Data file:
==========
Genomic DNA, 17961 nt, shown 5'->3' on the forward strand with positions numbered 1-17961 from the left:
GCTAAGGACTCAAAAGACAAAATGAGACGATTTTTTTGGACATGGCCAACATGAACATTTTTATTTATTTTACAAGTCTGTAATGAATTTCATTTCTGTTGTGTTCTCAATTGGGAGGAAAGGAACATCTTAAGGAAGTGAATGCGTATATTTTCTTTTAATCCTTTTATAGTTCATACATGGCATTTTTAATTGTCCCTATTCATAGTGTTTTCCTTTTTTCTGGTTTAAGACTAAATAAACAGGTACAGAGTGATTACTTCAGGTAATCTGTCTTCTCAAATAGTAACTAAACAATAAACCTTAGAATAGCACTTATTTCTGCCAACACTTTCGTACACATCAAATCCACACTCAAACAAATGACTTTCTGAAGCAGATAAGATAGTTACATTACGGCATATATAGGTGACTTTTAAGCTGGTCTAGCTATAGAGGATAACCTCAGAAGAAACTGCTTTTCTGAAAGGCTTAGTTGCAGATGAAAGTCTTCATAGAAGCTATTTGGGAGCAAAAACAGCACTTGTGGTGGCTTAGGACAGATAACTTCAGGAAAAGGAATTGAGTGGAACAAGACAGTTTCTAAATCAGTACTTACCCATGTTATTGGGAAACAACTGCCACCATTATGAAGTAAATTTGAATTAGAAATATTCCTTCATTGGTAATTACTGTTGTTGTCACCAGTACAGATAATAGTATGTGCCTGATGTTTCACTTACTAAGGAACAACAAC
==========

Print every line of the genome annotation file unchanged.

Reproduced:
Genomic DNA, 17961 nt, shown 5'->3' on the forward strand with positions numbered 1-17961 from the left:
GCTAAGGACTCAAAAGACAAAATGAGACGATTTTTTTGGACATGGCCAACATGAACATTTTTATTTATTTTACAAGTCTGTAATGAATTTCATTTCTGTTGTGTTCTCAATTGGGAGGAAAGGAACATCTTAAGGAAGTGAATGCGTATATTTTCTTTTAATCCTTTTATAGTTCATACATGGCATTTTTAATTGTCCCTATTCATAGTGTTTTCCTTTTTTCTGGTTTAAGACTAAATAAACAGGTACAGAGTGATTACTTCAGGTAATCTGTCTTCTCAAATAGTAACTAAACAATAAACCTTAGAATAGCACTTATTTCTGCCAACACTTTCGTACACATCAAATCCACACTCAAACAAATGACTTTCTGAAGCAGATAAGATAGTTACATTACGGCATATATAGGTGACTTTTAAGCTGGTCTAGCTATAGAGGATAACCTCAGAAGAAACTGCTTTTCTGAAAGGCTTAGTTGCAGATGAAAGTCTTCATAGAAGCTATTTGGGAGCAAAAACAGCACTTGTGGTGGCTTAGGACAGATAACTTCAGGAAAAGGAATTGAGTGGAACAAGACAGTTTCTAAATCAGTACTTACCCATGTTATTGGGAAACAACTGCCACCATTATGAAGTAAATTTGAATTAGAAATATTCCTTCATTGGTAATTACTGTTGTTGTCACCAGTACAGATAATAGTATGTGCCTGATGTTTCACTTACTAAGGAACAACAAC